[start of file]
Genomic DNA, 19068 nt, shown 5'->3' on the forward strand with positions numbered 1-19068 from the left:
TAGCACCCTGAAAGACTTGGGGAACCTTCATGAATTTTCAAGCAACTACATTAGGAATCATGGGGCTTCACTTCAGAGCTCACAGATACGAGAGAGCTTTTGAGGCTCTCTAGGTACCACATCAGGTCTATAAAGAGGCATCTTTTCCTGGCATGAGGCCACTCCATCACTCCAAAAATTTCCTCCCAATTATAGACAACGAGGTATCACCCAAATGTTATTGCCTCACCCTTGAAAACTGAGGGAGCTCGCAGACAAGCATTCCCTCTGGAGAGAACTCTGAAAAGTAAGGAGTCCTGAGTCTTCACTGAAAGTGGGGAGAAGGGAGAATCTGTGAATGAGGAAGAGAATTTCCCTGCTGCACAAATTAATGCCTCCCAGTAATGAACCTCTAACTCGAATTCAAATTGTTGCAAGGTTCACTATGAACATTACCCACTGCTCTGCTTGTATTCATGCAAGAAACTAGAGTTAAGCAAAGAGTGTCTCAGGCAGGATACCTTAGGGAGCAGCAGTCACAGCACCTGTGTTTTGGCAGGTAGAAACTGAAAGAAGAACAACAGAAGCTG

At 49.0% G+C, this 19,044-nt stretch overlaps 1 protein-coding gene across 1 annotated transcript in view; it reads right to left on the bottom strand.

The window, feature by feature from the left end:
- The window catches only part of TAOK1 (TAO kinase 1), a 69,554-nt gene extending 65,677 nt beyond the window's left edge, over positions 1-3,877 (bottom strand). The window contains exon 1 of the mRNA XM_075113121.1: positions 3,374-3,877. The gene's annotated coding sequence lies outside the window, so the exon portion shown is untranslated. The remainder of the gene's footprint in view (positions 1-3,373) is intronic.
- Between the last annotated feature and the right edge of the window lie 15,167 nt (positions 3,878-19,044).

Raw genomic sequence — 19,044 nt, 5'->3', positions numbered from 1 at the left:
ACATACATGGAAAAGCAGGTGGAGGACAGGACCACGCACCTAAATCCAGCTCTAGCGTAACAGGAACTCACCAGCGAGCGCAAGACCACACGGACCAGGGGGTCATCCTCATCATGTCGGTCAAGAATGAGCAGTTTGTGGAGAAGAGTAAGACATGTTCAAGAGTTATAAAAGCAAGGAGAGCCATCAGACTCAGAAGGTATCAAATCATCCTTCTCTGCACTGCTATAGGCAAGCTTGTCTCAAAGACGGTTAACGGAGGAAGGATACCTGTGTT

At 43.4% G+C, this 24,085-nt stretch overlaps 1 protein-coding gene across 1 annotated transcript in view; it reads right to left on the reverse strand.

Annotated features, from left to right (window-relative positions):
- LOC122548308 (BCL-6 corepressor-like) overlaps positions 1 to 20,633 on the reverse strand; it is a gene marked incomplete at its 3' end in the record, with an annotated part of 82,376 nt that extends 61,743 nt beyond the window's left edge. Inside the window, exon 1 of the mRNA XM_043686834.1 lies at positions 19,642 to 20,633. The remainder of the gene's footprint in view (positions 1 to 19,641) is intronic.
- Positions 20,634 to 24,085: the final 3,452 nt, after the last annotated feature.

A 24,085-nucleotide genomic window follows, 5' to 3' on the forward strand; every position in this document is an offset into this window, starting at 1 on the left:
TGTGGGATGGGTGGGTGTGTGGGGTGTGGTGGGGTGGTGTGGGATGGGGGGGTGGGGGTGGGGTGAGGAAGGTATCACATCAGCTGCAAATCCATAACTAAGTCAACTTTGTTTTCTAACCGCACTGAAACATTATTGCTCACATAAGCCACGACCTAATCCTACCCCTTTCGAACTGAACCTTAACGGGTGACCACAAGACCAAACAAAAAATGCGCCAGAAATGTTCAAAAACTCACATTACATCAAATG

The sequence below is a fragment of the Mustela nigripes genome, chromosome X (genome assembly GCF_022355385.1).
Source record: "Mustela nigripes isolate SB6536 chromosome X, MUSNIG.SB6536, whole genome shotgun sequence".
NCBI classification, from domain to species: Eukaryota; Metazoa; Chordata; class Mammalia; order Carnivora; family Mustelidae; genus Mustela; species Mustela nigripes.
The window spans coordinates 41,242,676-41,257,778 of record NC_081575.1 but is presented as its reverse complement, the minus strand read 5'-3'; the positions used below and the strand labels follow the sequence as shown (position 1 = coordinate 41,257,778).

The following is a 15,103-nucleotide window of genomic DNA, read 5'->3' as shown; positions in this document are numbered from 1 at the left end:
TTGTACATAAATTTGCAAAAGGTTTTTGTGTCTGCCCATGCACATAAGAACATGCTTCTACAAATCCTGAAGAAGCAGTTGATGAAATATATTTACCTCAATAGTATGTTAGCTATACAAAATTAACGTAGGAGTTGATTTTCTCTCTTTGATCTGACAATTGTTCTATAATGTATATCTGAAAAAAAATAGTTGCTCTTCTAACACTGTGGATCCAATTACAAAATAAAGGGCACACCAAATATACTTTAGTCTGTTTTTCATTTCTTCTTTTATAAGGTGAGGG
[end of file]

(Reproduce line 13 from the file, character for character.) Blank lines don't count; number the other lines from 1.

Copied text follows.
A 24,085-nucleotide genomic window follows, 5' to 3' on the forward strand; every position in this document is an offset into this window, starting at 1 on the left: